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Quartz Daily Brief – Americas Edition – Taxing the 1%, Goldman’s shrinking jackpot, China’s new leaders

By Naomi Rovnick
Published Last updated This article is more than 2 years old.

Good morning, Quartz readers!

What to watch for today

Obama hears from the 1% on how much tax they want to pay. The US president will meet with chief executives from a dozen top American companies including General Electric, Honeywell, and Wal-Mart, as part of his negotiations on averting the upcoming “fiscal cliff”. Some have noted the conspicuous absence of financiers from the group, after Wall Street’s big bet on the failed Romney campaign. Expect more clues as to the line the administration will take on taxes and spending when Obama holds a press conference today. Treasury Secretary Tim Geithner has hinted Obama will not be soft on the rich, saying higher taxes for them are inevitable.

Glum faces at Goldman Sachs as fewer maker partner. The Vampire Squid is set to announce new partners today. But reports claim that only around 70 bankers will make partner this year, a smaller crowd of new Wall Street overlords than in previous years. Surprisingly, one person tipped to join the partnership is the new public relations chief, Jake Siewert. Perhaps he has invented magic dust to sprinkle over reporters’ heads that will immediately make them stop referring to that Rolling Stone article or anything to do with Muppets.

Angry protests across Europe. In a co-ordinated wave of strikes, industrial action against austerity measures is building up across Portugal, Italy, Greece and Spain. Spanish workers are staging their second general strike of the year. One of Portugal’s two biggest labor unions has also called a strike. And partial walkouts are planned in Italy and Greece. French workers may join in too. Union leaders argue that austerity programs have increased the wealth gap in European countries without solving debt crises.

Greece buying time sends stocks on a relief rally. Asian stock markets rose today after Greece’s successful bond auction Tuesday that will help it avoid missing a debt repayment due at the end of this week. But the bond auction has only allowed Greece and its creditors to kick the can down the road. They still face a tough choice – lose money now, or later.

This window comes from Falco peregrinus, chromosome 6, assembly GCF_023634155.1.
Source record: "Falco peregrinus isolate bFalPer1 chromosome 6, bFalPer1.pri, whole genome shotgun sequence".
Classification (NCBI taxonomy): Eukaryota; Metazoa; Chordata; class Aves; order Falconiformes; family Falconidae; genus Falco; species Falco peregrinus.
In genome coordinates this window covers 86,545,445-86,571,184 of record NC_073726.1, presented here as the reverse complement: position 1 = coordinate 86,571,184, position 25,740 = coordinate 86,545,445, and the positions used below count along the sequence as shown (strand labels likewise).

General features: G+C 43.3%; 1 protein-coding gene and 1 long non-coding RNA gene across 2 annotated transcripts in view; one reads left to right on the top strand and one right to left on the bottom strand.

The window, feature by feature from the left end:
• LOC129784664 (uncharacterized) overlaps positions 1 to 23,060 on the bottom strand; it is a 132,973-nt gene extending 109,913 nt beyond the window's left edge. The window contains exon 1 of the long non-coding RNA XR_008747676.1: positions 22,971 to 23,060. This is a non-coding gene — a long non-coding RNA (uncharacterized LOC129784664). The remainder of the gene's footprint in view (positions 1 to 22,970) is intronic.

While you were sleeping

Euro zone countries released lousy industrial data. Industrial production fell 2.5% in the euro area (17 countries) and 2.3% across the European Union (27 countries) in September from August—the biggest fall in more than three years.The nasty numbers tell us that European companies are struggling to maintain sales and profits. While Germany, Europe’s former powerhouse, is getting dragged down (paywall) by credit crunches in neighboring countries.

A small group of elite Chinese politicians started choosing the country’s new leaders. The 18th congress of China’s Communist Party concluded today. Around 2,200 delegates spent this morning choosing who gets to join the Central Committee. That is a panel of a few hundred people who will in turn select the seven members of the nation’s innermost ring of power, the Politburo Standing Committee. That announcement is due Thursday, but state-owned media have started to release cluesXi Jinping and Li Keqiang—already hotly tipped—look likely to become party leader and deputy, respectively. Other than the excitement over the selection of new bosses, the congress has been heavy on rhetoric, some of it comical, such as Hu Jintao lambasting the corruption he presided over.

Sandy claimed Long Island Power Authority CEO’s scalp. Michael Hervey, the embattled chief executive of the Long Island Power Authority, has resigned. He stepped down on the same day that New York Governor Andrew Cuomo launched an investigation by a special commission into the state’s utilities and their response to the super-storm. The New York Times said of the Long Island Power Authority that “deep-rooted problems at the authority have hobbled its response, causing hardship for hundreds of thousands of its customers.”